Also, any person has the right to go anywhere they want without being forced into sex. You went with that guy to his room, fair enough, but at no point did that mean you had to give him a blowjob. He's not stupid, he would have been able to see you were young and not too keen but he knew you could be easily manipulated because of that and he thought "bingo!" and got what he wanted. You were in no way responsible for that. Not at all.

Funnylittleturkishdelight Sun 07-Oct-12 09:47:53

Sorry! Was replying to post above from woffling!

Faxthatpam Sun 07-Oct-12 09:51:37

I agree with Cailin, you were manipulated, he knew what he was doing and probably did it a lot.
With regard to parental responsibility a lot of those girls in the JS case were from children's homes and the like, completely vulnerable and with little or no parental involvement - which is exactly why they were chosen. Despicable.

Betterthedrivelyouknow Sun 07-Oct-12 10:06:17

I don't feel I was abused, but agree he took advantage of a drunk young woman (but when does that become abuse?). It certainly was a valuable lesson and made me much less naive in future dealings with men!

I've been reading that other thread about most women having been sexually assaulted at some point, and it's amazing how many of these low level 'grey area' situations there are (and equally, how many horrific and not so 'grey area' incidents). It's really made me think about how I'll teach my sons about appropriate behaviour and responsible sexual relations. After all, these men could be our brothers, husbands, friends, colleagues.

It also strikes me how different the message I will be giving my sons from that the media gives out sad , but that my friends is another thread entirely.....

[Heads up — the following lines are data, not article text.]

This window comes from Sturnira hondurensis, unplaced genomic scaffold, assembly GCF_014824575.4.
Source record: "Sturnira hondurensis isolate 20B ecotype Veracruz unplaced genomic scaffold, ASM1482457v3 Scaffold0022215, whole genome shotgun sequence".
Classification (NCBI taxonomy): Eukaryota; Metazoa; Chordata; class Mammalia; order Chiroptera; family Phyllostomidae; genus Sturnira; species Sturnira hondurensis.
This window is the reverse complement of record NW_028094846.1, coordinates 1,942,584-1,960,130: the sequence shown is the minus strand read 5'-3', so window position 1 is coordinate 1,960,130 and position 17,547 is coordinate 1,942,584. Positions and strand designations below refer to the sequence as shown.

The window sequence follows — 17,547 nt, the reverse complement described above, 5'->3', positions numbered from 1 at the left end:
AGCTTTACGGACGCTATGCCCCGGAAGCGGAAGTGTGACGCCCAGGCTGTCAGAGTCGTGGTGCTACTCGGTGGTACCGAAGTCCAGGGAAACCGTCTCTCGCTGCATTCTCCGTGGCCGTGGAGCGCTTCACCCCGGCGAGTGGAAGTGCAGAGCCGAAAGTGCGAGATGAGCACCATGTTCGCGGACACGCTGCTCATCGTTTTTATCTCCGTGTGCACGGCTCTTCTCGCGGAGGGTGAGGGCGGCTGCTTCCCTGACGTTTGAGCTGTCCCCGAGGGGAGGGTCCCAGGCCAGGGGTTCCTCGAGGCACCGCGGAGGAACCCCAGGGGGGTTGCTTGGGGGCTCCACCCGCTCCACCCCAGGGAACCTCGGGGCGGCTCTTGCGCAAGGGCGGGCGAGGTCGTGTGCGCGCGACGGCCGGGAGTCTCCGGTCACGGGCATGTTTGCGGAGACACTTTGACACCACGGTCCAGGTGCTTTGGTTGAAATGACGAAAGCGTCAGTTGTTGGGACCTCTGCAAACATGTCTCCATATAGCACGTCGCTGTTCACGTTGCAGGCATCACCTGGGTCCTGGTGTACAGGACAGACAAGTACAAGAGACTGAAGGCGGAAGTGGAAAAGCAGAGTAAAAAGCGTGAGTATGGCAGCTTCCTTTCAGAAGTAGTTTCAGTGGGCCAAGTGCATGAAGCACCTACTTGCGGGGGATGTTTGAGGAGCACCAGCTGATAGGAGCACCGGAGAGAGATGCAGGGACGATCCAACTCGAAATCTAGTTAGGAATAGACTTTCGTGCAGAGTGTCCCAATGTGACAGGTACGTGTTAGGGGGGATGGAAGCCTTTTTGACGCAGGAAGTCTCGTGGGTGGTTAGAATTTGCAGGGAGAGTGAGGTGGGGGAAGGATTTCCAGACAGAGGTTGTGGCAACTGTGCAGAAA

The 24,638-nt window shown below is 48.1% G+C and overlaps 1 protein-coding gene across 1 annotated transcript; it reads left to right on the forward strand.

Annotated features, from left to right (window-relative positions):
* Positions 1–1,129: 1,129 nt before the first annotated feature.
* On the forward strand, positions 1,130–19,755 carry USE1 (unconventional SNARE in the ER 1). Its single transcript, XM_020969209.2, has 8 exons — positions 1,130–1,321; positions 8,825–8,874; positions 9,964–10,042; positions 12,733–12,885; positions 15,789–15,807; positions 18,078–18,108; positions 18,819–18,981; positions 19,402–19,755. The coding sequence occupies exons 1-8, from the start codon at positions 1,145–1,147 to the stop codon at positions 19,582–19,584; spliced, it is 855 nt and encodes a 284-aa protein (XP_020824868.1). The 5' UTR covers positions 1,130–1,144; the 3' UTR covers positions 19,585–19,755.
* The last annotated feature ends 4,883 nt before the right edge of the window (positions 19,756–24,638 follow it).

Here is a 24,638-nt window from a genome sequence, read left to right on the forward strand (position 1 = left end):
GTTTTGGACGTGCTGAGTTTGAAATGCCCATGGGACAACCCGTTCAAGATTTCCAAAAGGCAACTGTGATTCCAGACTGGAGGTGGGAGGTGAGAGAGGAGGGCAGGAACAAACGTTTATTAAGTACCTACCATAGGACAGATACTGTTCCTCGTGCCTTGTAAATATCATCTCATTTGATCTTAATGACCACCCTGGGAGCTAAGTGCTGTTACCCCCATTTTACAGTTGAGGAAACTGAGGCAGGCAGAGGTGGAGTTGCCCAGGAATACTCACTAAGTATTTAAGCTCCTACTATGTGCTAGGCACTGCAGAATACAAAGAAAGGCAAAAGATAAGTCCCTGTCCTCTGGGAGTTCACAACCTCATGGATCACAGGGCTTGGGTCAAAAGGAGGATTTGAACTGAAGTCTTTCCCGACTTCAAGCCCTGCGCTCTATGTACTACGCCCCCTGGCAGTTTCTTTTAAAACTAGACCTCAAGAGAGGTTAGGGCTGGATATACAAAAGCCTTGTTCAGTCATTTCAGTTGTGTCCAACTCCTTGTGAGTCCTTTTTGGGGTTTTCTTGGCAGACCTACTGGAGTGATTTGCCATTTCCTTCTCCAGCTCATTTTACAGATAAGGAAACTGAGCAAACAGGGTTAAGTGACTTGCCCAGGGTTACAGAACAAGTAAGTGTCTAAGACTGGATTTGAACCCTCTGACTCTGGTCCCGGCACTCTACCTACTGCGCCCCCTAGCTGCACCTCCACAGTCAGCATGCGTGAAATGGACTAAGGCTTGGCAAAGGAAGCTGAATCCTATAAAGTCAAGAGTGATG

CailinDana Sun 07-Oct-12 10:09:51

I would consider what that guy did to you to be abusive Better, not that I think you should feel abused IYSWIM. You don't have to say "no" for the situation to be abusive - he should have at least checked you were ok with it, or paid some attention to your demeanour. It would have been obvious to him that you weren't enjoying what was happening, and I'm guessing that if you had said no he could have turned nasty - what do you think?

Betterthedrivelyouknow Sun 07-Oct-12 10:22:42

Possibly Cailin. It was quite a long time ago and I don't really remember enough to say if it would've turned nasty. I don't think so, but who knows?

The fact that I can still remember most of it after all these years (when I've forgotten the details of other more 'equal' sexual exchanges) is significant. I think you're right about it being an abusive situation, it's never sat right with me iyswim. I still get a sicky feeling when I think of it (same if I see him on TV).

CailinDana Sun 07-Oct-12 10:52:04

What worries me is that many women feel exactly the same as you about similar situations Better. It isn't too much to expect that a man will treat you with respect and kindness. Dropping your pants and expecting a young girl who is clearly not keen to give you a blowjob is horrible behaviour, and in no way reflects on the girl who had the terrible bad luck to end up in that situation. Under the law it probably wouldn't be considered assault or rape (depending of course on laws around age, which I'm not entirely clear on TBH), but in real terms that man treated you appallingly and in a highly abusive manner.